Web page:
Saturday, September 23, 2006

Dean's List, Part 1

This is for dean's litcritters but since I'm not part of his workshop, I thought I'd just post it here.

It's actually quite fortuitious that the same time I read a couple of stories that the litcritters are taking up, I was also reading gabe's exposition on critiques/reviews. Mind you, both sections are a bit long but that's gabe for you. (More thoughts on that later when I get to it.)

I had to mention the above because-- like most of the reviewers' replies to gabe's rant-- I also lack the critical skills needed to fully dissect the said stories. That being said, I still can do a small review with the appropriate commentary:

  • Anne Harris' Still Life with Boobs is a hilarious story of a young woman who discovers her breasts have started gallivanting on their own on nights on the town. I thought it somewhat predictable in that it's very Freudian (i.e. repressed = problems). However, Harris got me going with its engaging story and sympathetic protagonist. Moreover, the writer avoids being raunchy due to bizaare scenes wherein male and female body parts get it on in the darkness of secret parties. Likewise, despite the possible erotic assumptions of such a story, she actually tones it down on the masturbation and actual consumation scenes and relieving most of the sexual overtones.
  • On the other hand, Kij Johnson's Fox Magic is a lyrical tale of a female fox who falls in love with a human being and the resultant tragedy that brings when the illusory nature of fox magic is called into play. I'm actually familiar with Johnson as her story forms the basis of her novel, The Fox Woman. Fortunately, this is one of stories that I also find predictable-- i.e. you know the story's going to end badly-- but the writing's so good you can't stop reading. The last time I felt like that was while reading Patricia McKillip's classic The Forgotten Beasts of Eld.
  • Unfortunately, I've never got into Margo Lanagan's Singing My Sister Down despite the fact that a lot of people love this story (including dean). The long and short of it is, this touching story of a family who have to witness an execution of one of their own has-- given my weakness for lyrical prose-- writing that's somewhat off-putting. This is sad because the prose is actually excellent for its setting (post-apocalyptic? dawn age?) but rough on my mind's ear. This also explains my reluctance to read similar works like Russel Hoban's classic Ridley Walker.
  • Last but not least, Rudyard Kipling's The Recrudescence of Imray is a perfect example of stylized prose that still rings true despite its eccentric flow. Sentence forms are convoluted and topsy-turvey; and yet despite its almost purple prose, Kipling's story of the disappearance of a minor Indian bureacrat and the role of two Englishmen in solving this mystery turns almost into a song. At least it reminded me of the tempo of Kipling's poems.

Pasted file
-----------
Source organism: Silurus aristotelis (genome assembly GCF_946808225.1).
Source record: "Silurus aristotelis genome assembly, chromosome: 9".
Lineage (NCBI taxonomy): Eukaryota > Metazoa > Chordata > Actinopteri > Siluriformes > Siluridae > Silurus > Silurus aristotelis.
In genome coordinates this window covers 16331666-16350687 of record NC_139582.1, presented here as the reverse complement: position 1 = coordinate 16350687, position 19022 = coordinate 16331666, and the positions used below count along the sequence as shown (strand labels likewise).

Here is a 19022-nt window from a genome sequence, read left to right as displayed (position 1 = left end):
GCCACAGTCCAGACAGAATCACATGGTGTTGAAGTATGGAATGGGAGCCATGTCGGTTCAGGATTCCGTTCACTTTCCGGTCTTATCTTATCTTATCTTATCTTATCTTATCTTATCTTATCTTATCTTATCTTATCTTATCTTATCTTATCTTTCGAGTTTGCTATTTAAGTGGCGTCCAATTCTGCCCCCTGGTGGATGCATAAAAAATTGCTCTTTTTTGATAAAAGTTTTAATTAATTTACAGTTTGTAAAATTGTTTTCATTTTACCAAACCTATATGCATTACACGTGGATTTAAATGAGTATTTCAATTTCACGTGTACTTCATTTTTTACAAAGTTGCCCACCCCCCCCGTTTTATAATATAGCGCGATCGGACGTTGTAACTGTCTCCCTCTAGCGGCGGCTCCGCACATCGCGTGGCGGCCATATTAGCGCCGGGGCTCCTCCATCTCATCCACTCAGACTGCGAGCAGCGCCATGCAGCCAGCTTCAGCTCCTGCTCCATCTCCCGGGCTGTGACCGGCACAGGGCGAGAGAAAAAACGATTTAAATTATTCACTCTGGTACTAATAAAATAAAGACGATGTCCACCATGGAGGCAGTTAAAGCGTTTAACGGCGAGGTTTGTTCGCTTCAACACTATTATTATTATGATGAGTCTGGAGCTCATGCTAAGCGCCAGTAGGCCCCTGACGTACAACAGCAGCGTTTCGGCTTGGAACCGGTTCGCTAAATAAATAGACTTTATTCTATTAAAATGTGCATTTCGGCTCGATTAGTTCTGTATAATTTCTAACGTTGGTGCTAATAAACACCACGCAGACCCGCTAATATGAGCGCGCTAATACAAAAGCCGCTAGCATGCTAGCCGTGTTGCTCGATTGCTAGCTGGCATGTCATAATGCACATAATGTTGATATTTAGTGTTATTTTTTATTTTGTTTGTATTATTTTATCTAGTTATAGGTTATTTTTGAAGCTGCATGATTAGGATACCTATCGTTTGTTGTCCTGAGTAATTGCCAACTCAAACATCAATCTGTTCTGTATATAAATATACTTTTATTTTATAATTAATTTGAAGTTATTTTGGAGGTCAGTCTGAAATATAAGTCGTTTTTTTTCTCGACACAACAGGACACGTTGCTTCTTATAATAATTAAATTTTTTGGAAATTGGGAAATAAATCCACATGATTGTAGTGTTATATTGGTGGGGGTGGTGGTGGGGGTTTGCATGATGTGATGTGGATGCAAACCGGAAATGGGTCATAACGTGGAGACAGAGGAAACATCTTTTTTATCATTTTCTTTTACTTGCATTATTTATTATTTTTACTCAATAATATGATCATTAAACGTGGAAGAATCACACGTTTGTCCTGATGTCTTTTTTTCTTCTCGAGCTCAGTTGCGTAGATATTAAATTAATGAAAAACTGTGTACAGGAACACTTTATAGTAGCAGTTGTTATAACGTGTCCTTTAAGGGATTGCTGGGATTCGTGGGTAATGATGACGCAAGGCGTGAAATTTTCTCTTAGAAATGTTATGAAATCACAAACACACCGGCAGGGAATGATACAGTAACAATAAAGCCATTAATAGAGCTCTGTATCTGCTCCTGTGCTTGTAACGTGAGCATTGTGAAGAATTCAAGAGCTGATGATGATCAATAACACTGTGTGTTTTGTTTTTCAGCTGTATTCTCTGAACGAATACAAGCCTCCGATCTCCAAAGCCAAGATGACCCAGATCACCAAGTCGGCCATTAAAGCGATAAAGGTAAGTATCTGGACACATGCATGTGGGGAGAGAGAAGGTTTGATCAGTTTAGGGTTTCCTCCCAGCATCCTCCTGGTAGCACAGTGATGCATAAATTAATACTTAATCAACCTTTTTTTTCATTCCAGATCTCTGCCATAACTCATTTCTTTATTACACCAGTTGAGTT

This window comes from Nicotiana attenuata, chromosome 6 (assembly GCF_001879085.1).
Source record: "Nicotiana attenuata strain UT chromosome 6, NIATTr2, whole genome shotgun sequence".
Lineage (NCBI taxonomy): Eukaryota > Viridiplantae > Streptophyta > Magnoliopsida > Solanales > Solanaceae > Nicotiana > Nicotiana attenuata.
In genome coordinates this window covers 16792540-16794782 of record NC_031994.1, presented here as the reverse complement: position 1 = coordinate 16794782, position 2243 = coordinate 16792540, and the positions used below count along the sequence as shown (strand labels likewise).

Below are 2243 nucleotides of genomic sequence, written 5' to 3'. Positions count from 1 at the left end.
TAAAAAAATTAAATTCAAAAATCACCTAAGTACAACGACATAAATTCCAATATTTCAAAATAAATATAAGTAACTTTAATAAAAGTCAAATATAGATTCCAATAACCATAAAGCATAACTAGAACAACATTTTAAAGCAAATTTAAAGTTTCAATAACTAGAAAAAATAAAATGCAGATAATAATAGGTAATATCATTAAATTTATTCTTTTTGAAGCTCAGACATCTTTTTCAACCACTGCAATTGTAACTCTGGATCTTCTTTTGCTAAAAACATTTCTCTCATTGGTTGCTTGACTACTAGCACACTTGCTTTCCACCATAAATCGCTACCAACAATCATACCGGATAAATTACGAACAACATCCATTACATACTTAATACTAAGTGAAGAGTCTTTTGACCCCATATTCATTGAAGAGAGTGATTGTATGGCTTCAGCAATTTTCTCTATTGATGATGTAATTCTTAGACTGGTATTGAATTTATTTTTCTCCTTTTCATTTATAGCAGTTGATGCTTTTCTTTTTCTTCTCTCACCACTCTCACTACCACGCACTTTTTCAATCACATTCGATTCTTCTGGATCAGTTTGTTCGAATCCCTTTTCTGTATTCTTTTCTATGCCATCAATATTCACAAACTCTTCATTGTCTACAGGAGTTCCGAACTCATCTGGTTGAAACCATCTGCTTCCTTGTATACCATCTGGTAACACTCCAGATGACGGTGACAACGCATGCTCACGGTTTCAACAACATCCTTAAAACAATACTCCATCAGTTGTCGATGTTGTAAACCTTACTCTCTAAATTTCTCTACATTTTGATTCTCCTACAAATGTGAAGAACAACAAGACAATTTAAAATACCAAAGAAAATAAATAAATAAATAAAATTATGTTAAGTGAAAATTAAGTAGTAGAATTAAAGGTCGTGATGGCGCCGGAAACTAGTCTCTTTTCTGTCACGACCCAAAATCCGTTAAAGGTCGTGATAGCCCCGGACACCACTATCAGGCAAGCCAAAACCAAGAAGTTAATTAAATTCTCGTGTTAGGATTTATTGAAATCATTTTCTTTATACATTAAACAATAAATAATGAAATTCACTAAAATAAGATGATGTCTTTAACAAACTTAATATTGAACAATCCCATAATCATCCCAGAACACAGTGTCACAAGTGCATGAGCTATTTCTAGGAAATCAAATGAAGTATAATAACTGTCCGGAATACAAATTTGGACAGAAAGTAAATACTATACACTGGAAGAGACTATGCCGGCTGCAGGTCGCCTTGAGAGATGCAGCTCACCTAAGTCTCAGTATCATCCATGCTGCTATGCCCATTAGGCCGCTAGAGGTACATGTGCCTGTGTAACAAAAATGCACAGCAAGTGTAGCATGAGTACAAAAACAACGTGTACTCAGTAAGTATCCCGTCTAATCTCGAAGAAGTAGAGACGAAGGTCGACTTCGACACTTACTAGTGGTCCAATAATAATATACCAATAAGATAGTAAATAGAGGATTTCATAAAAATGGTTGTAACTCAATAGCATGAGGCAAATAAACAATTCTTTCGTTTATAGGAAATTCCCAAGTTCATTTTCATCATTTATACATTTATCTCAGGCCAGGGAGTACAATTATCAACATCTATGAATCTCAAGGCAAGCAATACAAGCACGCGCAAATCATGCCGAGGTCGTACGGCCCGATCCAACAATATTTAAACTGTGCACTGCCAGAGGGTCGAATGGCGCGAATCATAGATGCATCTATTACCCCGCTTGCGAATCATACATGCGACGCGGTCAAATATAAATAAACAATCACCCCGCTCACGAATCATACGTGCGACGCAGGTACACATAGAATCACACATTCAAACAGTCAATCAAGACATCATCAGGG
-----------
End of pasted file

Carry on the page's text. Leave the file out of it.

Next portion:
On a last note, Lanagan's prose reminded me of certain books wherein a hidden typo would reveal itself and expel me from the flow of reading a story. Unfortunately, Lanagan's prose-- though perfectly stylized-- did the same for me to the point that I couldn't empathize with the emotions supposedly generated by the story. Alas and alack.

8 comments:

Der Fuhrer said...

read Fox Magic. Heheh. Sad and beautiful. Reminds me of Memoirs of a Geisha and Watership Down.

sky said...

Read Anne Harris before. Hilarious. Still Life didn't strike me as erotic but I think it's a metaphor of latent desires, e.g. the genitals dancing amongst themselves can signify an orgy. Everything is very much detached from anything else. There is also the thought that sexuality drives us to seek out companionship and we don't want to admit it, e.g. breasts coming home with a penis.

The narrator reminds me of Desperate Housewives' Susan Myer. She's always in the way of disaster. That's what makes the story relaxed amidst the sexually-charged premise.

My friends and I have this running scene if our genitals were detachable. The forgetful one would leave her vagina on the laundry. And I would lend mine to whoever is willing and there'd be no issue of fidelity.

Dean said...

Thanks for your thoughts, BC ;)

banzai cat said...

fuhrer: Whoops. Haven't read either of the two. Nor watched the movie either. But yep, too true.
;-)

sky: Your term 'detached' was the exact term I felt about the story: Harris had excellent control methinks. Though I was wondering if this was beneficial to the stor or not (a moot point though). Likewise, I thought it was more of repressed rather than latent.

I also try not to see things metaphorically on my first read. I suppose it's because I've never taken a lit crit class in my whole life.

As for having detachable genitals, I assume this was a product of too much alcohol on the table? ;-)

dean: Not a problem. Hope my reasoning on Lanagan was clear enough. :-)

Charles said...

-gasp- The Forgotten Monsters of Eld.

sky said...

Haha! No, we were sober at that time. I shared an incident in which a scatterbrained housemate would leave her bloodstained knickers for us to discover. One of the mothers who came to visit, vulgar woman that she was, commented that if she had a detachable vagina she would forget it on her way to work.

And then the scenes started from there.

banzai cat said...

Heh. Sorry 'bout that. My brain just slipped a gear.

banzai cat said...

sky: Oy, waaay too much informatin! 8-o